Thursday, 14 March 2013

Vayikra with a Pinch of Salt

Welcome to Vayikra, a detailed account of korbanot, the sacrifices brought in the Mishkan. Maybe it is because I am a former vegetarian or because we cannot bring korbanot today but this topic does not excite me. It was not a week where I had an abundance of information to share with the girls. I have always found it surprising that in many communities Sefer Vayikra is the first topic taught to school children.

Obviously, I was not going to try any actual korbanot for the project of the week. And that is all there is in the parasha- except for chapter 2 verse 13.

13. And you shall salt every one of your meal offering sacrifices with salt, and you shall not omit the salt of your God's covenant from [being placed] upon your meal offerings. You shall offer salt on all your sacrifices.יג. וְכָל קָרְבַּן מִנְחָתְךָ בַּמֶּלַח תִּמְלָח וְלֹא תַשְׁבִּית מֶלַח בְּרִית אֱלֹקיךָ מֵעַל מִנְחָתֶךָ עַל כָּל קָרְבָּנְךָ תַּקְרִיב מֶלַח:

There are many beautiful commentaries on this passuk. There is a midrash that on the second day of creation, when Hashem moved half the water into the Heavens, the waters of the ocean became jealous. They wanted to reach these lofty heights. Hashem promised them that they would also achieve a great stature, that is when their salt is used for sacrifices. 

Ramban explains that salt has two diametrically opposed properties. It destroys, as it prevents plants from growing, and it saves, as it preserves food. The salt used on sacrifices is symbolic of our relationship with God. When we serve Him appropriately, it preserves us. When we don't, our own destruction is imminent. 

The salt used in sacrifices is the primary source for the salt used on Challot on Shabbat. Sorry Lot's wife.

If you haven't guessed already, we made salt holders for our project. 

We already have a plethora of salt shakers, so I thought we would make salt bowls. From what I have inferred, salt bowls are preferable for challah because 1) salt shakers are a relatively new invention 2) the challah should be dipped in salt.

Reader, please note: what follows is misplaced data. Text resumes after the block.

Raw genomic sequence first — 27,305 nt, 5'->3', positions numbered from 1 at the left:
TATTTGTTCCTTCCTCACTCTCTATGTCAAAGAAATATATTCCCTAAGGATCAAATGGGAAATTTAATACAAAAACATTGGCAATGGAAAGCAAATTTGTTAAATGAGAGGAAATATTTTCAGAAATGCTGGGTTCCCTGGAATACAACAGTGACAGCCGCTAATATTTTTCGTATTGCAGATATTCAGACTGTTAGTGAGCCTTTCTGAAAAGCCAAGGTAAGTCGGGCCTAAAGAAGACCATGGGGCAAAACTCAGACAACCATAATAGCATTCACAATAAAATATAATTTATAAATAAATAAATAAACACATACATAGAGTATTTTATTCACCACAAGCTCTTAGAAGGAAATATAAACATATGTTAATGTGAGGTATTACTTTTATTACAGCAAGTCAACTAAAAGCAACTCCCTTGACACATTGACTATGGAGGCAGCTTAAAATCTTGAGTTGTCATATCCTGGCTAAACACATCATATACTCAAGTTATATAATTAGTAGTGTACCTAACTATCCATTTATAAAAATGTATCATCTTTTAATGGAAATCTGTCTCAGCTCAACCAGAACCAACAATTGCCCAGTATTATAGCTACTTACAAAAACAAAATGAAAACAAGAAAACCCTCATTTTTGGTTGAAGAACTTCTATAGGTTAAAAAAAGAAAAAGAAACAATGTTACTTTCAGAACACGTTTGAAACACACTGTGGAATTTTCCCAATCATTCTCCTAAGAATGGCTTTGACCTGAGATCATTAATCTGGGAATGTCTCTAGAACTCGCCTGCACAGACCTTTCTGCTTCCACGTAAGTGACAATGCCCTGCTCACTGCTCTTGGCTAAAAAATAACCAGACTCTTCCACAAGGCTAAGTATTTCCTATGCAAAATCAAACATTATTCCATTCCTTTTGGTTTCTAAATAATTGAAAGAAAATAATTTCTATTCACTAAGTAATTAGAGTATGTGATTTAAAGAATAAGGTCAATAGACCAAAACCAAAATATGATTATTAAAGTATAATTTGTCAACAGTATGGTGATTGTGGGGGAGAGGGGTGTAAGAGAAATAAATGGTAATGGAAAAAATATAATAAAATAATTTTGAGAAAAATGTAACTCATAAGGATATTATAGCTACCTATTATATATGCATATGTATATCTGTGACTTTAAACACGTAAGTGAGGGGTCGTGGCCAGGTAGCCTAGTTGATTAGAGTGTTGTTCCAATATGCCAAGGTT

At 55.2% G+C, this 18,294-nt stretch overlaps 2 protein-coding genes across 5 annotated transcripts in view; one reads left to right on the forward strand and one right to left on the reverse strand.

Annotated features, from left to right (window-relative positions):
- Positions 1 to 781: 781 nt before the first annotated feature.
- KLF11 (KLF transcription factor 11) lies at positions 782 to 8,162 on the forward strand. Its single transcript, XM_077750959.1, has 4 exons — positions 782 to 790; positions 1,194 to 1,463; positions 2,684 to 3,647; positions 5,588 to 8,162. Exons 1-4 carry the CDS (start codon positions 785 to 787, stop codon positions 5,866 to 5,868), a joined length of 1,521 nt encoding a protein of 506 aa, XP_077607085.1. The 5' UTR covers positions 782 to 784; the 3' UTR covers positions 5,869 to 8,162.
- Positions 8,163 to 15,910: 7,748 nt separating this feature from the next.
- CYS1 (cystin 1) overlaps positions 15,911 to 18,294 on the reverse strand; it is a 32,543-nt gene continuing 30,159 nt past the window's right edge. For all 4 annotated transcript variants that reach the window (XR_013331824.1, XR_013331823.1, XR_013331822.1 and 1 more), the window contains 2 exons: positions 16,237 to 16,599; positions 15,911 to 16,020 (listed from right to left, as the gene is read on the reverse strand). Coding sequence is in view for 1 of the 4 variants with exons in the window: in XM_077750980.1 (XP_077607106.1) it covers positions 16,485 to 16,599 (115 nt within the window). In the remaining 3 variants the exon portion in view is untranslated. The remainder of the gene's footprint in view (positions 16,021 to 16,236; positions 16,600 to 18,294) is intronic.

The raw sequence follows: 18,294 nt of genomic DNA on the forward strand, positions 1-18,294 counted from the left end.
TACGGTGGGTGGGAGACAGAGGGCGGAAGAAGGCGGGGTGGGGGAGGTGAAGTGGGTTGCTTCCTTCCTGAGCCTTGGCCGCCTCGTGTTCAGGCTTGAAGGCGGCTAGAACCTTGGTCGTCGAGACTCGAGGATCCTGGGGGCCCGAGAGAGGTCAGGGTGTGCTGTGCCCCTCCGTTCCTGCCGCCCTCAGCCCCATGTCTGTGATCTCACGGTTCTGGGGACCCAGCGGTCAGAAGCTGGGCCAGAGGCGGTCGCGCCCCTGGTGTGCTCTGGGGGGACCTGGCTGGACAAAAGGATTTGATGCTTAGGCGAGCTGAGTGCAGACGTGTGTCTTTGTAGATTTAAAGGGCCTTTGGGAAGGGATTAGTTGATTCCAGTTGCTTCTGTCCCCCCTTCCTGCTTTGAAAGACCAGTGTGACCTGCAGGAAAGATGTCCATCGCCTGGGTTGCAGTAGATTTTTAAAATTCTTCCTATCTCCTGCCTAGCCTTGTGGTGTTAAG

My husband also follows the Moroccan minhag of declaring "Hashem Melech, Hashem Malach, Hashem Yimloch le'olam va'ed" after his first bite of challah. I always assumed this was reminiscent of saying the passuk before Shacharit - a way to inspire the right mood for the meal. Or a pun on 'melach', the Hebrew word for salt. Apparently the meaning is much deeper.

So the project:

I typed the aforementioned passuk and made the text go in a circle.

I printed the circles, let the girls cut them out, and they got to work colouring them.

 When the circles were finished, I laminated them while the girls decorated the cups. The cups were just disposable hot/cold cups, which I cut in half.
 For cup decorating, they used permanent markers.

Meanwhile, Ruti worked on her own project.


When the girls were finished the cups, I hot glue gunned the two parts together.

When the girls were asleep I discovered they misunderstood the purpose of the cups, and thought they were salt shaker holders. I will clarify it before Shabbat.

Shabbat Shalom!